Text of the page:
January 1, 2014 – NEW YORK – A storm covering 100 million Americans has the ingredients—fluffy flakes, strong winds, and record-low temps—to virtually shutdown everything from Boston to New York. Hold on to your ear muffs, East Coast: A near-perfect mix of snow, wind, and intense cold will bring blizzard conditions to New York City and Boston during the overnight hours on Thursday with a near-record chill to follow. The impending storm promises to be the biggest blizzard since a storm called Nemo paralyzed the northeast last February, and may work to bring the northeast corridor to a standstill. Late Wednesday, Boston mayor Tom Menino announced a full closure of city schools on Friday, a full 36 hours in advance. That city appears likely to take the brunt of the storm. Blizzard warnings are in effect for Long Island and the Massachusetts coast, just south of Boston, where winds could gust in excess of 50 mph. The National Weather Service defines official blizzard conditions as snow mixed with high winds (greater than 35 mph) that reduces visibility to a quarter mile or less for a period longer than three hours. The New Jersey shore, New York City, and Boston itself should also get in on the blizzard-y action, though perhaps not for the full three hours.
The mix of high winds and exceptionally cold air means this storm will have a bigger impact than your run-of-the-mill eight to 12 inch snowstorm from New York City to Boston. Why? Very cold air direct from Siberia could help to boost snow totals by making snowflakes lighter and fluffier, tacking on several more inches to snow totals. Typical snow-to-liquid water ratios are around 10:1. This storm’s ratios could be as high as 15 or 20:1, meaning there’ll be more bang for the H2O buck. The close positioning of an intense 1037 millibar high pressure system over Missouri mixed with the very low 988 millibar storm offshore Long Island means winds will be barreling faster than in a typical nor’easter, helping to suck more cold air southwards. For those that failed meteorology 101, the more tightly packed pressure systems are to one another, the faster the atmosphere tries to equalize the discrepancy, thus, strong winds. Adding to the impact of the coming storm will be its duration. Some spots across the northeast will get snow and high winds off and on for 36 hours or more. That will complicate snow removal and affect multiple commute cycles. In general, the storm will be blasting with peak fury from around 4 pm on Thursday to around 6 am on Friday—with the storm lasting an additional six hours in New England. In short, millions of people from Philadelphia to New York City to Boston will experience blizzard conditions early Friday morning.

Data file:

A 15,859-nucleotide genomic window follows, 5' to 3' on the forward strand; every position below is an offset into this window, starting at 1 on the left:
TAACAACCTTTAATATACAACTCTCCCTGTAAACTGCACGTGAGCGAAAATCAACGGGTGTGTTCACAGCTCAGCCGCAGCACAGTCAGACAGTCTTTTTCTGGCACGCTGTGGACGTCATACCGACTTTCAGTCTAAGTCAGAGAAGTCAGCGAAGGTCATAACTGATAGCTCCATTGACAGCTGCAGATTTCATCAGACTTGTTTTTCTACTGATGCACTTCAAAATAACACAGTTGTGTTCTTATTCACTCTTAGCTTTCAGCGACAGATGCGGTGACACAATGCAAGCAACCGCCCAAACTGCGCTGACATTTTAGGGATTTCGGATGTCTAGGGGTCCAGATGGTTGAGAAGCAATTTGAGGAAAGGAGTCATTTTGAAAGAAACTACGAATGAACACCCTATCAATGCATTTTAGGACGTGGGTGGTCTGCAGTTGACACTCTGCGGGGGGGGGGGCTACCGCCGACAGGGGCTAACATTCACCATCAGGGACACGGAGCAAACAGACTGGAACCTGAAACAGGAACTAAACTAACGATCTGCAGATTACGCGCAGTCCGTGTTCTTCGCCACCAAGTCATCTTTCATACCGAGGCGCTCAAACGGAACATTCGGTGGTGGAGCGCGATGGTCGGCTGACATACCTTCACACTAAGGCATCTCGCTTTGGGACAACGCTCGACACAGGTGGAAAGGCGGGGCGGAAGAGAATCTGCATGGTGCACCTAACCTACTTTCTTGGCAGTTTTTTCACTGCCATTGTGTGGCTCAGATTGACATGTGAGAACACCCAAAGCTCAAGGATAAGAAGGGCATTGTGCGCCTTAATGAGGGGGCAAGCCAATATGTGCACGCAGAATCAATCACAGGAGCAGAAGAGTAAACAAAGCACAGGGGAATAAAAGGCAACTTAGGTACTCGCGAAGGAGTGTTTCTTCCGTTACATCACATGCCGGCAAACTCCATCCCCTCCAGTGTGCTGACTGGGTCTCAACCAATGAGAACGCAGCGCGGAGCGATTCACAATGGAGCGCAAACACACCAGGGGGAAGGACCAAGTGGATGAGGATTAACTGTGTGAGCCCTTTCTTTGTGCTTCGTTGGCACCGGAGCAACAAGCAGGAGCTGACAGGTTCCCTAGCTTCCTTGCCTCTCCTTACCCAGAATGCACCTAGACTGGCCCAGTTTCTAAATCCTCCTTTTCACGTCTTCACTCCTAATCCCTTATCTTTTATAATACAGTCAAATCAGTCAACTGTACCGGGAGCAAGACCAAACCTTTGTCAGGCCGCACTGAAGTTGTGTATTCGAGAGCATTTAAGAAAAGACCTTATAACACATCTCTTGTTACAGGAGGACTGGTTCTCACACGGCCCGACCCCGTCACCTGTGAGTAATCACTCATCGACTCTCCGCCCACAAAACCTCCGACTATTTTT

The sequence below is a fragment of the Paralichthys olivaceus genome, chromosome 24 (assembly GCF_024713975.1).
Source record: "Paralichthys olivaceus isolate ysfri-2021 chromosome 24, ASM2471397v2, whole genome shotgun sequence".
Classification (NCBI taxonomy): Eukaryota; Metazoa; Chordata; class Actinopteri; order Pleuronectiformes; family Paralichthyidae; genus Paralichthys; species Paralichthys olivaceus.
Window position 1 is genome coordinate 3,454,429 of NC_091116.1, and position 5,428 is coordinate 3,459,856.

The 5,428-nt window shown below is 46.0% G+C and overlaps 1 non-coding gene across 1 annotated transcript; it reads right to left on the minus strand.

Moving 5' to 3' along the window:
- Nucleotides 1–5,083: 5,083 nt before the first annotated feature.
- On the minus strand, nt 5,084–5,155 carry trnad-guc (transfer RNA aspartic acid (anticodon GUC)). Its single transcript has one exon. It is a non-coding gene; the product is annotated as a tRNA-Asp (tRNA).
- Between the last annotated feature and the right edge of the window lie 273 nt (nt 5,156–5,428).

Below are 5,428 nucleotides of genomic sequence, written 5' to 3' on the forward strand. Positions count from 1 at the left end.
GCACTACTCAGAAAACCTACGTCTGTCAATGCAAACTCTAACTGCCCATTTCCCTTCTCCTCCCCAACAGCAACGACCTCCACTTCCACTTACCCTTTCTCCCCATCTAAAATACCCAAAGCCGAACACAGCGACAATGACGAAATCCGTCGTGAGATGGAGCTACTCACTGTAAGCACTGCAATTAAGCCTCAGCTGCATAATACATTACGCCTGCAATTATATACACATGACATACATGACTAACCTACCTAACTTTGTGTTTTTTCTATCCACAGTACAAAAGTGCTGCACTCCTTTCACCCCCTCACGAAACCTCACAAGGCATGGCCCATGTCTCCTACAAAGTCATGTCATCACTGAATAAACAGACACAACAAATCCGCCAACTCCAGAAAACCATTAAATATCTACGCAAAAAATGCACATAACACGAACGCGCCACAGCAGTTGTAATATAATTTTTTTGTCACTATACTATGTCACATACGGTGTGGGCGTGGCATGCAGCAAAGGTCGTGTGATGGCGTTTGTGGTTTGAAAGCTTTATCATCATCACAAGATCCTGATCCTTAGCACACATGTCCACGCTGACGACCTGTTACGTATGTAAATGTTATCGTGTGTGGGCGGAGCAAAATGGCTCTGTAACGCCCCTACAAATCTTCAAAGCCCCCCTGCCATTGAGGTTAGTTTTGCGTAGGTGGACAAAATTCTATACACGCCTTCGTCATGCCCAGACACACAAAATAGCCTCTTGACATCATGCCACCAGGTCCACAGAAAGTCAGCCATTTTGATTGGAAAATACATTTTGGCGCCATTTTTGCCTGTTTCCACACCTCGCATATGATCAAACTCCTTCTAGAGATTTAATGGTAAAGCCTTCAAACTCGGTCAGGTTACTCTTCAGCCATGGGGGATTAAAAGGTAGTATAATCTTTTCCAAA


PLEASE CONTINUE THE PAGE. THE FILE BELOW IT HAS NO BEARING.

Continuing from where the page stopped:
It’s a complex forecast, for sure, but here’s what to expect: Though snow totals aren’t expected to break the bank in Jersey (likely less than eight inches), the storm could still hit hard. The reason is winds will be directed squarely at the shore, and could produce coastal flooding in an area still dealing with the aftermath of Superstorm Sandy. The storm surge could be up to a foot or two on top of already high coastal tide cycles on Friday morning, boosted by Wednesday’s lingering supermoon. On the blizzard’s heels, the National Weather Service warns “the coldest air in about 5 years will arrive Friday night” with lows in the single digits. It could be enough to break the daily record of 2ºF in Philadelphia on Saturday morning, set way back in 1918. A last minute upgrade to an official Blizzard Warning for the northern New Jersey shore (Monmouth and Ocean Counties) is still possible, according to a Weather Service technical discussion. –Daily Beast